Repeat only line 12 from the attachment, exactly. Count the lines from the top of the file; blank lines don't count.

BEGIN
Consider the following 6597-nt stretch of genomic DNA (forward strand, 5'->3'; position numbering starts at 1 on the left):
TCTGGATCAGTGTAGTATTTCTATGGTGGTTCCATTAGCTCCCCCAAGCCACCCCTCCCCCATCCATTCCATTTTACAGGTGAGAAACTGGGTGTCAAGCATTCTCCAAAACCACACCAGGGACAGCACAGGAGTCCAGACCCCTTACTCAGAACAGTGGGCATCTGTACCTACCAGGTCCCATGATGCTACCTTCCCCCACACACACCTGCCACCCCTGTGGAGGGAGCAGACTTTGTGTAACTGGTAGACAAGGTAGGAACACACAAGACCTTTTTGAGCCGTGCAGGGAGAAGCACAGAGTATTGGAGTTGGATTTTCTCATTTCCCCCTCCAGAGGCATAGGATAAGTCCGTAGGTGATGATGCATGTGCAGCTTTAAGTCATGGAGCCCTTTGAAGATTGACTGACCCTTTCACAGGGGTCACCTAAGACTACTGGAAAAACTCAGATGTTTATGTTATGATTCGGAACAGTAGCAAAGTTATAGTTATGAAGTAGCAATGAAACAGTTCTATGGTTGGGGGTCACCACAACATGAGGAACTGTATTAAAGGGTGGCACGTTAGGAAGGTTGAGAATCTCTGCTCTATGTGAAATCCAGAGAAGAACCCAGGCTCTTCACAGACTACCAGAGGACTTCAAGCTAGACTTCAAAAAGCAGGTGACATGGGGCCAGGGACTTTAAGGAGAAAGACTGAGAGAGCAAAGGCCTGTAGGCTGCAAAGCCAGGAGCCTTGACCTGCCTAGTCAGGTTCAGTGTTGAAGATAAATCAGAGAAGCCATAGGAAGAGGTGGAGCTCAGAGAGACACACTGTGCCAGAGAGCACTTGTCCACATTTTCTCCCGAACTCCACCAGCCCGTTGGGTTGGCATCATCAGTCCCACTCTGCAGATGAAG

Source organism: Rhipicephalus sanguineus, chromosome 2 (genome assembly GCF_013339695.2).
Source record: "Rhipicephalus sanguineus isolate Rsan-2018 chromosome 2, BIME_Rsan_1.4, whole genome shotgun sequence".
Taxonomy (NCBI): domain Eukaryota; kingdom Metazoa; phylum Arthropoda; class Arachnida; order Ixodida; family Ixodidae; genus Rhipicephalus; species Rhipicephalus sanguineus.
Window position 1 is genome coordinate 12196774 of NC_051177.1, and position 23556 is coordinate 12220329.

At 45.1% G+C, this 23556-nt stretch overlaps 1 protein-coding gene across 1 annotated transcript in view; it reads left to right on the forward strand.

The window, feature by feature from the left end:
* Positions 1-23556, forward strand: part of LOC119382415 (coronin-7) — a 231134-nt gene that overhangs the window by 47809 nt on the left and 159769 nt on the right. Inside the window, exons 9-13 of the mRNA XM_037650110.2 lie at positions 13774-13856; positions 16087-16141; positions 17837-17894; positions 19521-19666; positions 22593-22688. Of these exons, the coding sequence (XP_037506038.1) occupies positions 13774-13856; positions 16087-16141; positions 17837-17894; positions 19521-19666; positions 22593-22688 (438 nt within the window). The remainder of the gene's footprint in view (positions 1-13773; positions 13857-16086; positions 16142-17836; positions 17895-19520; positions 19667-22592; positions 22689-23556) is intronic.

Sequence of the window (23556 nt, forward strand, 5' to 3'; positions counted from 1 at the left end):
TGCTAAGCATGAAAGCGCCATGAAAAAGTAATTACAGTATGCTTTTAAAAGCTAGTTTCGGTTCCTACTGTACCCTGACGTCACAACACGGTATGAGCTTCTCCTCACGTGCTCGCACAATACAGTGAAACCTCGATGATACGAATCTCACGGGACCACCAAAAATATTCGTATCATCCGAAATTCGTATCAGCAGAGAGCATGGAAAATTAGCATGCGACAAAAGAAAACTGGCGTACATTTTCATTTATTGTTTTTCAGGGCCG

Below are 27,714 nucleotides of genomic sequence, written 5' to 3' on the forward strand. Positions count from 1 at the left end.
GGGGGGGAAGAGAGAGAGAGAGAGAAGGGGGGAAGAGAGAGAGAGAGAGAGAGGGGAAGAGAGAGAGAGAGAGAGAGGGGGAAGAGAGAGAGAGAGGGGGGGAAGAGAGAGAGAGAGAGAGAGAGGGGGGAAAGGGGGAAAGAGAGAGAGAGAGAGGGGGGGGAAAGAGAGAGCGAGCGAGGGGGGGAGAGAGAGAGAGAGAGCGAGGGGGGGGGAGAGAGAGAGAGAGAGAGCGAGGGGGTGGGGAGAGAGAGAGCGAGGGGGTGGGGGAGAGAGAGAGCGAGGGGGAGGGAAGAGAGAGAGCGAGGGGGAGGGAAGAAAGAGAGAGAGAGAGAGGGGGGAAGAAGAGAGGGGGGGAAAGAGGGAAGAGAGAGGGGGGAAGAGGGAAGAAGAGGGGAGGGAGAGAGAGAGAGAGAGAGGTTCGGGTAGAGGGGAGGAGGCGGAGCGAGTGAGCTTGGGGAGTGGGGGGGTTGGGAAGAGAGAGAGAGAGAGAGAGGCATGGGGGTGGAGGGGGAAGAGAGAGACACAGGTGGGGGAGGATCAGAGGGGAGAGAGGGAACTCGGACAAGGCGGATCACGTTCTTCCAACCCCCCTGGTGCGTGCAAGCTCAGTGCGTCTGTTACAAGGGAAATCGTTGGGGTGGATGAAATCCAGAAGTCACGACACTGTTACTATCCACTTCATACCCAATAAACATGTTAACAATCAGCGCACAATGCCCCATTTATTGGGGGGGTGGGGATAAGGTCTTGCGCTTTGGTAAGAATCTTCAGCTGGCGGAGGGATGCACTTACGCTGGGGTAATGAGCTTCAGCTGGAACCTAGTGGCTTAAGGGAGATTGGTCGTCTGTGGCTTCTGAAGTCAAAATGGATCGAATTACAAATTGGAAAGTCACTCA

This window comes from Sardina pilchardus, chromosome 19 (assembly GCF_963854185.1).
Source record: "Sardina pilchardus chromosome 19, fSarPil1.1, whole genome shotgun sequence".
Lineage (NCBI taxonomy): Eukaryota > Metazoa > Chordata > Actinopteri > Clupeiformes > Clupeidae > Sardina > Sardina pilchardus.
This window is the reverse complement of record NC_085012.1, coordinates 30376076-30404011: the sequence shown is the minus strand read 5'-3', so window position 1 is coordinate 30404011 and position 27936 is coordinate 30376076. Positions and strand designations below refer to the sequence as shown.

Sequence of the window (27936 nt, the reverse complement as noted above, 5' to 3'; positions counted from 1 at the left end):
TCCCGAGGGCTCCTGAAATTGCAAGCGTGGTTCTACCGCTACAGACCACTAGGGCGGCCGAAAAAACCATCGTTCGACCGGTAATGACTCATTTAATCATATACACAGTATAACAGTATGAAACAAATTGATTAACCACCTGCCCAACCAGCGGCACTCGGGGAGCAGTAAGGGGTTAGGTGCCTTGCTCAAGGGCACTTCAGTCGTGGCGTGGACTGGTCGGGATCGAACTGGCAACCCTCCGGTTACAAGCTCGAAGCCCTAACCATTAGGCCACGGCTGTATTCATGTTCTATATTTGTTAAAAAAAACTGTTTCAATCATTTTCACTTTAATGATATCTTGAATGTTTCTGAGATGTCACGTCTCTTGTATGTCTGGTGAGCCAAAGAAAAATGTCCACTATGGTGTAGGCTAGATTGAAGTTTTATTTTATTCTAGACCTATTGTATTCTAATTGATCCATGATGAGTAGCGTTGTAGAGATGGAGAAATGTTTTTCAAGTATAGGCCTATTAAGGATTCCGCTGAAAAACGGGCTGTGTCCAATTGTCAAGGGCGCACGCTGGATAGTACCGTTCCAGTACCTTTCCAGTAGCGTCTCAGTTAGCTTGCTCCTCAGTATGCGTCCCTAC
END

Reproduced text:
Below are 27,714 nucleotides of genomic sequence, written 5' to 3' on the forward strand. Positions count from 1 at the left end.